Health care in the crosshairs for wage-and-hour lawsuits

Health care facilities are increasingly becoming targets of class-action wage-and-hour lawsuits. Alleging violations of the Fair Labor Standards Act, several recent lawsuits in Texas have challenged timekeeping practices related to meal breaks.

These FLSA lawsuits directly attack the practice of automatically deducting meal break time from employee hours. The obvious conclusion: That employers should require employees to clock out for meal breaks and then clock in before resuming work.

Example: In a suit filed against St. Luke’s Episcopal Health System in Houston, a former nurse alleges the hospital deprived her of overtime by automatically deducting 30 minutes for meal breaks.

The plaintiff further contends that nurses never receive bona fide meal breaks because they allegedly remain responsible for patient care throughout their meal breaks, interruptions abound and they are required to carry phones or beepers while on breaks.

Under the theory promoted in these recent lawsuits, health care facilities should not deduct any time for meal breaks taken by nurses due to the demands of the job—even if the nurse clocks out and eats a meal.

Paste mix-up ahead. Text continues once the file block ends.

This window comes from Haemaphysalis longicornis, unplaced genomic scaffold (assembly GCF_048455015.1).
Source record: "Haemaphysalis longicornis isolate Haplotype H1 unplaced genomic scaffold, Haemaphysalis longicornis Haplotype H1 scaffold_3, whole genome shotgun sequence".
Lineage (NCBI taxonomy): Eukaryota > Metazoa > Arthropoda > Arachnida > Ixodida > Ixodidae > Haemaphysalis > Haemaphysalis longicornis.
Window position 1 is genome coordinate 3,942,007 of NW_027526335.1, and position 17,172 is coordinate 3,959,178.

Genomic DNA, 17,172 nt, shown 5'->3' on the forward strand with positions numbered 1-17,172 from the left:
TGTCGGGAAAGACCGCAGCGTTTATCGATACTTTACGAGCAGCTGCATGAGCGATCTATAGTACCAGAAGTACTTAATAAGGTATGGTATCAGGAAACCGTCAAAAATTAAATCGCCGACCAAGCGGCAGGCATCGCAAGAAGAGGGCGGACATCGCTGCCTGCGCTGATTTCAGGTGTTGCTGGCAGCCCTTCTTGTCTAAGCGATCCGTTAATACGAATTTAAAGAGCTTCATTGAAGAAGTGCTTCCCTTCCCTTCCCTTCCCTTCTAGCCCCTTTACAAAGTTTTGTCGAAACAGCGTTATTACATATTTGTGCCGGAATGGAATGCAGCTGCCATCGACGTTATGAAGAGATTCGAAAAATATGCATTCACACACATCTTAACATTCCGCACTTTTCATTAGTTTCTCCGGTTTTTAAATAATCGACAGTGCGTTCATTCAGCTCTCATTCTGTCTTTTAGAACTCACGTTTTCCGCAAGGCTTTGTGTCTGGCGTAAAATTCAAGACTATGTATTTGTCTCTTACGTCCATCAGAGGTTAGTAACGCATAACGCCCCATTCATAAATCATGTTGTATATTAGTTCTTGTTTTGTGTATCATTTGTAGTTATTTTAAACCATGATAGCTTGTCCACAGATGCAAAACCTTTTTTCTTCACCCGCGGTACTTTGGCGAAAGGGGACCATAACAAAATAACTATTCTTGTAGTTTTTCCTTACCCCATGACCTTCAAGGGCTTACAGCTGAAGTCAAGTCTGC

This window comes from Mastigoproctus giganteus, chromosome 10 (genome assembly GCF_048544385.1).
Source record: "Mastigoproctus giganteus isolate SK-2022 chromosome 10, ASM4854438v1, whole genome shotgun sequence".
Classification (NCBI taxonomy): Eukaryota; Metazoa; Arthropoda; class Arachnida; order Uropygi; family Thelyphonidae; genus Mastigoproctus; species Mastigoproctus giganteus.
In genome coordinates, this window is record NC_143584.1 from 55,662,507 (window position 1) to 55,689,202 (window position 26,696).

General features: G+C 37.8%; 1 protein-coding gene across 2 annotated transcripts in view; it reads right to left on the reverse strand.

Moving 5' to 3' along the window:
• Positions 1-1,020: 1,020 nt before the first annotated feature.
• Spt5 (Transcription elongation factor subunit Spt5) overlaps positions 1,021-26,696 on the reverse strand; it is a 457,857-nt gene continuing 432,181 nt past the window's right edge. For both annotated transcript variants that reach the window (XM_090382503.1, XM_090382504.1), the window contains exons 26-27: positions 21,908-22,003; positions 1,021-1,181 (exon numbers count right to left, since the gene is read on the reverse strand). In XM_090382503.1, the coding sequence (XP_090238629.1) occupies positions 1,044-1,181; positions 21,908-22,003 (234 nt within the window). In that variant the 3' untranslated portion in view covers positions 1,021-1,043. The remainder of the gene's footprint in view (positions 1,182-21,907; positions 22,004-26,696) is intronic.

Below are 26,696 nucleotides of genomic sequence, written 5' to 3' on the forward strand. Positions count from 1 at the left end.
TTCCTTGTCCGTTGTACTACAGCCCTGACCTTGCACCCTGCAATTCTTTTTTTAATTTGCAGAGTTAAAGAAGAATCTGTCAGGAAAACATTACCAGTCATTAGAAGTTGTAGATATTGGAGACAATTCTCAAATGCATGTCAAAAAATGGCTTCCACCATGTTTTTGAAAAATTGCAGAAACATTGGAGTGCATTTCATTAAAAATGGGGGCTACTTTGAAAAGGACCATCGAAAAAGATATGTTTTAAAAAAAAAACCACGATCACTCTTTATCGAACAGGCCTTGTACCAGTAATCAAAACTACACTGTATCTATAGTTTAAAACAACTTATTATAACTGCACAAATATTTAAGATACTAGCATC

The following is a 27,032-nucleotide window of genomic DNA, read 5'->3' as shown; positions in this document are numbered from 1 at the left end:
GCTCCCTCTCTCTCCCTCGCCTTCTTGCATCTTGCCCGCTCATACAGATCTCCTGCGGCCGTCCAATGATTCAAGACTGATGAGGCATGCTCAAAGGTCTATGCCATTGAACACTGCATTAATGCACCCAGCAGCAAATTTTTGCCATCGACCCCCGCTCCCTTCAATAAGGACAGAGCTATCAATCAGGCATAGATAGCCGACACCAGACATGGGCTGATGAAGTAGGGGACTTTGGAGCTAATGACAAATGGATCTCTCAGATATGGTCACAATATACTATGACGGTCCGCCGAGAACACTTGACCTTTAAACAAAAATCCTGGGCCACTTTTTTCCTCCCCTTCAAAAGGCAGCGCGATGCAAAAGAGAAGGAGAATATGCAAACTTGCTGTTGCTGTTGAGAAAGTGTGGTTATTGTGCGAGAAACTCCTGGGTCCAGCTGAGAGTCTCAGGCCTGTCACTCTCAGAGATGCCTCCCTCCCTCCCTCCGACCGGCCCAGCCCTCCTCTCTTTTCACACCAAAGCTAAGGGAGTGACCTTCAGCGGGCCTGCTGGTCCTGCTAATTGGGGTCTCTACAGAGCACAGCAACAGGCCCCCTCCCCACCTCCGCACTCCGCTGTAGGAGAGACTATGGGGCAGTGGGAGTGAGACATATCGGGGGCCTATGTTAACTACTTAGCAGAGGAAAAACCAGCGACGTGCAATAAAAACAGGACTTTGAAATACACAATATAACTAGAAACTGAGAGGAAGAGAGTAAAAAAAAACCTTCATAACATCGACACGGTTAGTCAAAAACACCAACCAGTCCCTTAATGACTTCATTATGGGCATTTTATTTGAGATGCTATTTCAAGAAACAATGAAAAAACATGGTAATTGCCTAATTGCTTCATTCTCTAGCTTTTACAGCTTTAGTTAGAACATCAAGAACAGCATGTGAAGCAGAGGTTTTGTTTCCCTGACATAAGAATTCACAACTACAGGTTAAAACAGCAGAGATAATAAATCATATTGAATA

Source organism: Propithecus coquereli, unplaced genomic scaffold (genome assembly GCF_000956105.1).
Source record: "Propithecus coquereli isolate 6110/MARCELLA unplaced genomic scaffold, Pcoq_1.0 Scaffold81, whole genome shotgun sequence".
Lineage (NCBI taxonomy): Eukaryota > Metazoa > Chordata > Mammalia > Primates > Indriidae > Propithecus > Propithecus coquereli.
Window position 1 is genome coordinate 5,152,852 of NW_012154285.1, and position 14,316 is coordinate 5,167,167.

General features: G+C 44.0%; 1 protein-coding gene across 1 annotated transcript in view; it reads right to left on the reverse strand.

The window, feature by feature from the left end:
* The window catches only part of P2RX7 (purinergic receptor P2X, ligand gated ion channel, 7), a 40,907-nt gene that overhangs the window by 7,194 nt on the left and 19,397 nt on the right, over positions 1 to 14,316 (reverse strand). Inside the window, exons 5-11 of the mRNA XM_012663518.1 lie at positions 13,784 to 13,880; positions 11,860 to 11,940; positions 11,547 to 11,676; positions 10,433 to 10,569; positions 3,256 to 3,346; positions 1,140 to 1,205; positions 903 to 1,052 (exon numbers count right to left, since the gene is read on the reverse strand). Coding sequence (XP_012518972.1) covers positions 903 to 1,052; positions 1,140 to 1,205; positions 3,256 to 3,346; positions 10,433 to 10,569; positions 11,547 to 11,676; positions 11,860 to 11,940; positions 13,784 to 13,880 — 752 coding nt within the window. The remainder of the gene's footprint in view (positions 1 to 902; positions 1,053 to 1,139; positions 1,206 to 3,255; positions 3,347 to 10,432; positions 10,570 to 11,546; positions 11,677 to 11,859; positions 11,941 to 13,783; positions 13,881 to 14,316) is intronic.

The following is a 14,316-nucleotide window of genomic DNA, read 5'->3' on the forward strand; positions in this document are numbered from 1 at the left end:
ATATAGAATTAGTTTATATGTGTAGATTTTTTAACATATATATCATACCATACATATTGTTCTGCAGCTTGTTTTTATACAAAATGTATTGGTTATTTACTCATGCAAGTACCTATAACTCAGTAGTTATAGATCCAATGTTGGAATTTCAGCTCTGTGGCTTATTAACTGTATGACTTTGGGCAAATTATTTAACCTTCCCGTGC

Payroll Handbook D

Plaintiffs’ attorneys are aggressively pursuing these types of overtime claims, actively soliciting clients with direct mailings to nurses and advertising on the web. They recruit additional plaintiffs to join the lawsuits by courting extensive press coverage.

Advice: With meal break and timekeeping procedures under increased scrutiny, health care facilities may want to review their practices to ensure they comply with the FLSA and state wage laws. Also carefully analyze whether meal break and timekeeping practices have been effectively communicated to employees.

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